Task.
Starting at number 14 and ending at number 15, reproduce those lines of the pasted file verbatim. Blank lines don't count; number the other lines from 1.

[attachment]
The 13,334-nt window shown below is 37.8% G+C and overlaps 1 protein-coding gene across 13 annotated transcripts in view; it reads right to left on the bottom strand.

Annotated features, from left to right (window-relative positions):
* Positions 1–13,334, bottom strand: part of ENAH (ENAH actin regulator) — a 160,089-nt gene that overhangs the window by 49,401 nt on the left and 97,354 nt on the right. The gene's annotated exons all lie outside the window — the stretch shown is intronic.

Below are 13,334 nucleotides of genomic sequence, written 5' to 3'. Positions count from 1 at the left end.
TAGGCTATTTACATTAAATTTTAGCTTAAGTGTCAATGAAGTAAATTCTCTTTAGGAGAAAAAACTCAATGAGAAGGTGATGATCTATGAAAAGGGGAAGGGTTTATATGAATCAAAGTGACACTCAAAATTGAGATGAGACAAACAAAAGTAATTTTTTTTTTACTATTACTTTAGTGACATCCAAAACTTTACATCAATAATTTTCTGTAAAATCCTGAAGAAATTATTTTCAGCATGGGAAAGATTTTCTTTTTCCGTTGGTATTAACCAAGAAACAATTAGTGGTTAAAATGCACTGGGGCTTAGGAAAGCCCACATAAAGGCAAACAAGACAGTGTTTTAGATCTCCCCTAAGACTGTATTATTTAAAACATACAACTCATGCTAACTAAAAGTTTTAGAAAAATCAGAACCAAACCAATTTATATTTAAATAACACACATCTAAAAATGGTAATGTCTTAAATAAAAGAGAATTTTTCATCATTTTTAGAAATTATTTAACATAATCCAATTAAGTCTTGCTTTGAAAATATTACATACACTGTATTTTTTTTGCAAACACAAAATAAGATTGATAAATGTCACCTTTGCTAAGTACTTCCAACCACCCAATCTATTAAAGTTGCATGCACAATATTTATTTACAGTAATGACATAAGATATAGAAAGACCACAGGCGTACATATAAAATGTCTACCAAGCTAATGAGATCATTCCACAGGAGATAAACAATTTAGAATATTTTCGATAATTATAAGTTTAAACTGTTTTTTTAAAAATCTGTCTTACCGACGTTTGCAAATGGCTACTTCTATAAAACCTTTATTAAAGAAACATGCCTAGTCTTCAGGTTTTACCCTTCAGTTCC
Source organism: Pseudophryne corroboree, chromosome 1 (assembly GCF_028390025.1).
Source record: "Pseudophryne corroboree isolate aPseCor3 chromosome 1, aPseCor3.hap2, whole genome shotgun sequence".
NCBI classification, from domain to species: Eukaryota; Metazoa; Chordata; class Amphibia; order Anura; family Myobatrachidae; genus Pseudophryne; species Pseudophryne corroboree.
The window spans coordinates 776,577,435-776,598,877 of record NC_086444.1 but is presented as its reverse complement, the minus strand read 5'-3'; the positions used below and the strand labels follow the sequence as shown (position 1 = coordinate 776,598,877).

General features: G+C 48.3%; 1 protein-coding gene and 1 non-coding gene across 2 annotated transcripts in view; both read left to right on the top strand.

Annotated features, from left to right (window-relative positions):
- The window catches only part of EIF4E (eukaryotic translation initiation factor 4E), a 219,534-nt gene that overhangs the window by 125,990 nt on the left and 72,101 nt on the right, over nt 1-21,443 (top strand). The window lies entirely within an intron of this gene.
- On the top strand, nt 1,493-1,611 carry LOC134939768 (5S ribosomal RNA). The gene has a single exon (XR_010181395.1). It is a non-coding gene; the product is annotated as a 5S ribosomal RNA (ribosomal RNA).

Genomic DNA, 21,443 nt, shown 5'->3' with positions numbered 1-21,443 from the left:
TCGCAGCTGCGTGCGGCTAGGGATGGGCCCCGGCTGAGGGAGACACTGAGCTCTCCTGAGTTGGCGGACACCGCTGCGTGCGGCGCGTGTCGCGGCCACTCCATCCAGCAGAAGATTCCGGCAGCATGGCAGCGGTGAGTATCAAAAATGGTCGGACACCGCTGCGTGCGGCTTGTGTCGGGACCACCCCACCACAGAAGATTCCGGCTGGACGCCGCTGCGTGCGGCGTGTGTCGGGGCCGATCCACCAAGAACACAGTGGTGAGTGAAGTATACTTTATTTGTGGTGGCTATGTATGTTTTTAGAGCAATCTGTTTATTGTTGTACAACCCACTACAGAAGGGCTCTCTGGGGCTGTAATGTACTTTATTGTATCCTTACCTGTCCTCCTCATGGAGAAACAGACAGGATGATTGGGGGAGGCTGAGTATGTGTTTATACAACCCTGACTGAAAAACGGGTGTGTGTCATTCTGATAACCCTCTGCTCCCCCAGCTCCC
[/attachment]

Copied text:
Genomic DNA, 21,443 nt, shown 5'->3' with positions numbered 1-21,443 from the left:
TCGCAGCTGCGTGCGGCTAGGGATGGGCCCCGGCTGAGGGAGACACTGAGCTCTCCTGAGTTGGCGGACACCGCTGCGTGCGGCGCGTGTCGCGGCCACTCCATCCAGCAGAAGATTCCGGCAGCATGGCAGCGGTGAGTATCAAAAATGGTCGGACACCGCTGCGTGCGGCTTGTGTCGGGACCACCCCACCACAGAAGATTCCGGCTGGACGCCGCTGCGTGCGGCGTGTGTCGGGGCCGATCCACCAAGAACACAGTGGTGAGTGAAGTATACTTTATTTGTGGTGGCTATGTATGTTTTTAGAGCAATCTGTTTATTGTTGTACAACCCACTACAGAAGGGCTCTCTGGGGCTGTAATGTACTTTATTGTATCCTTACCTGTCCTCCTCATGGAGAAACAGACAGGATGATTGGGGGAGGCTGAGTATGTGTTTATACAACCCTGACTGAAAAACGGGTGTGTGTCATTCTGATAACCCTCTGCTCCCCCAGCTCCC